Laos, the next ASEAN chair, will most likely welcome President Jokowi’s initiative because it will help the country continue ASEAN’s policy on Myanmar. In their summit in Jakarta in September, the regional leaders agreed to form a troika on Myanmar, which comprises Laos as the 2024 chair, Indonesia as the 2023 chair and Malaysia as the 2025 chair. The purpose is to ensure the continuation of a united stance on Myanmar.

ASEAN should engage China in the initiative, as the Asian giant has started to bear the brunt of the war in Myanmar. Besides, China is Myanmar’s biggest trading partner and has maintained good relations with the junta regime.

China also has good relations with Myanmar’s opposition. Aung San Suu Kyi had enjoyed a warm relationship with Chinese President Xi Jinping before the junta ousted her in the Feb. 1, 2021 coup.

During their summit in Jakarta in September, ASEAN leaders, minus Myanmar’s representative, repeated their condemnation of the brutality of the military junta in Myanmar. They also decided to maintain their exclusion of Myanmar from all ASEAN official activities, unless the junta proves its commitment to the five-point consensus (5PC), which requires the military regime to end the violence and work with ASEAN to restore peace and democracy in the strife-torn country.

With the war and attacks on humanity engulfing Gaza, ASEAN, especially its majority Muslim member states, has seemed to lose focus on the Myanmar crisis.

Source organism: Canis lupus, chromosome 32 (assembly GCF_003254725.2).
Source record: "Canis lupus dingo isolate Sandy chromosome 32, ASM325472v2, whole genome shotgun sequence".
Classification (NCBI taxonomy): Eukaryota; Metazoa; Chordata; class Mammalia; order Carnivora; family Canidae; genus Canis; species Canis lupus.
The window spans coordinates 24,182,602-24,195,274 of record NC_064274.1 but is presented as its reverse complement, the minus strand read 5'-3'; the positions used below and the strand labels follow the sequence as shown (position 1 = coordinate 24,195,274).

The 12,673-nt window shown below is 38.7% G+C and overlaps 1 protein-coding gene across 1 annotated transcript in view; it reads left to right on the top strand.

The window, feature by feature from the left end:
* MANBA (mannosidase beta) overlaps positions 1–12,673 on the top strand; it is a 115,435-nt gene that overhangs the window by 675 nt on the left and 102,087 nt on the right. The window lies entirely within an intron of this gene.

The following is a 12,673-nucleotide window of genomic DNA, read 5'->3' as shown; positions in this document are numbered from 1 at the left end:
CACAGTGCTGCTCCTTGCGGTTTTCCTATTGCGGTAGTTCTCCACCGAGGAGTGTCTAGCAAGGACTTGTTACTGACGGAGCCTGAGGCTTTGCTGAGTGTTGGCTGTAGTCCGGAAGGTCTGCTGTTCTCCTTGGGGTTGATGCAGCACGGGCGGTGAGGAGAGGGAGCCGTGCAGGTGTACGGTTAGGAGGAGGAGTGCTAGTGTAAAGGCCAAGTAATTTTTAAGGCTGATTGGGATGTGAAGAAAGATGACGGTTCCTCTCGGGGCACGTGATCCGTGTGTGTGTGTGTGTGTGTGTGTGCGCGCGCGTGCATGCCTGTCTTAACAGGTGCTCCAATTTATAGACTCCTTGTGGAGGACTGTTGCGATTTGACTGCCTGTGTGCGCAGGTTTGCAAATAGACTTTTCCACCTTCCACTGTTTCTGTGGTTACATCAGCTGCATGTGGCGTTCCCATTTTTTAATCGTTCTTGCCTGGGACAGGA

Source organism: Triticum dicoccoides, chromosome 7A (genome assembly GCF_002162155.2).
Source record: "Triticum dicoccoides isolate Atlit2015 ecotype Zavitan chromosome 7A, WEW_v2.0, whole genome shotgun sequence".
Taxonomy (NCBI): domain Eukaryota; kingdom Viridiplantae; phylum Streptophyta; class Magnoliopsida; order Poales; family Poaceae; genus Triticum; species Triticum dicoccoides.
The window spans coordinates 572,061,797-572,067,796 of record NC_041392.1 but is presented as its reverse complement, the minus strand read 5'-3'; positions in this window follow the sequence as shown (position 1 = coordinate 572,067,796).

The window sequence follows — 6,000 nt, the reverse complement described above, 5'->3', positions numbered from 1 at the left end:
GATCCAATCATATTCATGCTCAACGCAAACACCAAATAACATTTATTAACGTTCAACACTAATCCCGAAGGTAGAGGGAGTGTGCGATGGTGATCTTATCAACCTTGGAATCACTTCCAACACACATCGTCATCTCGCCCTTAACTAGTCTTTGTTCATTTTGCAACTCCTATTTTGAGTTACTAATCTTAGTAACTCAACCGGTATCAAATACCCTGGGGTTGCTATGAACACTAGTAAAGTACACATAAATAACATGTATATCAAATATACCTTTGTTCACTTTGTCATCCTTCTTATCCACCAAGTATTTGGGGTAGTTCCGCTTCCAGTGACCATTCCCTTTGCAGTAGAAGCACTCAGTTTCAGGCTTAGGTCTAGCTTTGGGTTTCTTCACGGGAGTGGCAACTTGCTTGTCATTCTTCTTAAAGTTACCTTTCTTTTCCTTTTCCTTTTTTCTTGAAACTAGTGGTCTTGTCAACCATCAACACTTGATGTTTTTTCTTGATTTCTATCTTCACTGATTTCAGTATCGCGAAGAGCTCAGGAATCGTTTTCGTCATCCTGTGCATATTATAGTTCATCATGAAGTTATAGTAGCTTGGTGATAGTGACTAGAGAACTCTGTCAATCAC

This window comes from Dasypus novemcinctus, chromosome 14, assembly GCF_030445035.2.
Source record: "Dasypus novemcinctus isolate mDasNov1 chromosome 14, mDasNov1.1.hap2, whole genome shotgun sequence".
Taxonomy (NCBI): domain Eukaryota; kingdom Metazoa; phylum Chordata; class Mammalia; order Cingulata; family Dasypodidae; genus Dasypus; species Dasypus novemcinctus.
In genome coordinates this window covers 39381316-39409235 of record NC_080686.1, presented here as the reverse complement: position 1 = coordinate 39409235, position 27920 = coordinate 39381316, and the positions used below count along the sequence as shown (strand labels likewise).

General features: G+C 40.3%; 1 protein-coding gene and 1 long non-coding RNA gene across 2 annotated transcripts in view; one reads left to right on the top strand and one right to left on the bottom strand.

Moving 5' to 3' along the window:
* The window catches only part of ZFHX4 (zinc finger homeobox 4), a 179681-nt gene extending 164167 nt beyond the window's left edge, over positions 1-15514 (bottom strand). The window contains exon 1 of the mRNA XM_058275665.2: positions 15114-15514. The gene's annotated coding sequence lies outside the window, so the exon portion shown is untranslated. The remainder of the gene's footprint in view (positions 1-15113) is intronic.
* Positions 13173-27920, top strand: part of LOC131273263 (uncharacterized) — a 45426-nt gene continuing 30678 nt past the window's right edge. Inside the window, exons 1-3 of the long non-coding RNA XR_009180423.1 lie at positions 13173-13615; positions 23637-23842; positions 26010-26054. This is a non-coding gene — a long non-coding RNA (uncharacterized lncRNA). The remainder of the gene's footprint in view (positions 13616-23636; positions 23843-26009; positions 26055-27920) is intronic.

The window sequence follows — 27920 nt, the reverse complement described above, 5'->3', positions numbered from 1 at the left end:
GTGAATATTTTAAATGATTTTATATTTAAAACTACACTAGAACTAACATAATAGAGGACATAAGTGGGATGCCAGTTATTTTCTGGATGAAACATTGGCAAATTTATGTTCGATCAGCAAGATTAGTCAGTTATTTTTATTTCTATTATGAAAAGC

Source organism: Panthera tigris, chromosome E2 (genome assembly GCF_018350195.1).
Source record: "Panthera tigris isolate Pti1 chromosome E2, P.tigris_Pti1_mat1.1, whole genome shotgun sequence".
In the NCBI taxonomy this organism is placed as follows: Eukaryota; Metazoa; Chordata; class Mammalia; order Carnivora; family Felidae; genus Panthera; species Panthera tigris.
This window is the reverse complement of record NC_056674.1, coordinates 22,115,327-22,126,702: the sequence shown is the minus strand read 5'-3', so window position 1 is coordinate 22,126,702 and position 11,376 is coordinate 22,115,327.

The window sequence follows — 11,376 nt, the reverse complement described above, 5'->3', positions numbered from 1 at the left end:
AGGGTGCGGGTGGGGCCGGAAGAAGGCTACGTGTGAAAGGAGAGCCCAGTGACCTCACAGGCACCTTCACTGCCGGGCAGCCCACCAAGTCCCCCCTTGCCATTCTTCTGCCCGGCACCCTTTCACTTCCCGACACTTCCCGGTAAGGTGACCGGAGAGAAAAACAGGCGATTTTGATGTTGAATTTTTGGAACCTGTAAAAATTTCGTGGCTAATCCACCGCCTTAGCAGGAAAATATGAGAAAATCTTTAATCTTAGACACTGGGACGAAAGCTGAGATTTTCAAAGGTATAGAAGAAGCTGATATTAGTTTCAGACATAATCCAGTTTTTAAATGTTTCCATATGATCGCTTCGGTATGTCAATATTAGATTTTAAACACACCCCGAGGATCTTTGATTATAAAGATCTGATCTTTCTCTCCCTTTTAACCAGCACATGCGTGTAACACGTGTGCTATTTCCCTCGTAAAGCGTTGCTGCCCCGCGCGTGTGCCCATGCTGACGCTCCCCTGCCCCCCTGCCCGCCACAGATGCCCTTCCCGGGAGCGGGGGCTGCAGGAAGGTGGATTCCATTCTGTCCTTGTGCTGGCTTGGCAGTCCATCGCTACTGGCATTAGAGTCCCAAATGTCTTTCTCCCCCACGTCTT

The meeting organized by the Office of the Special Envoy Engagements with Myanmar Stakeholders in Jakarta last week, therefore, was a step in the right direction. The objective of the gathering, according to the Indonesian Foreign Ministry, was to enable inclusive talks, reduce violence and support humanitarian efforts, in line with the 5PC agreed to by Myanmar’s military with ASEAN leaders in an emergency summit in Jakarta in April 2021, just three months after the military grabbed power from the democratically elected government of Suu Kyi.

“The office of the special envoy also facilitated the exchanges of ‘messages’ from each group that were expected to pave the way for a possible preliminary dialogue,” the Foreign Ministry statement said.

The meeting participants included prodemocracy groups, ethnic minority armies, the shadow National Unity Government (NUG), “interlocutors” who represented the junta and Lao diplomats.

“Upon receiving the respective messages, stakeholders indicated positively on the possibility of convening dialogues inclusively and genuinely soon,” the statement said, indicating that there would be another follow-up meeting.

Myanmar is moving closer to becoming a failed state now that the junta leader Gen. Aung Min Hlaing looks unable to unite the military, which reportedly is facing demoralization in regions where rebels are strengthening their strongholds. Even when the opposition groups eventually have the power to force the military to come to the negotiation table, there is no guarantee long-lasting peace will prevail in Myanmar.

President Jokowi, with the help of his chief diplomat Retno, needs to launch another diplomatic offensive to bring millions of Myanmar’s people out of the crisis by hosting an emergency summit with other ASEAN leaders.

ASEAN’s diplomatic effort to save Myanmar’s people has never been so pressing.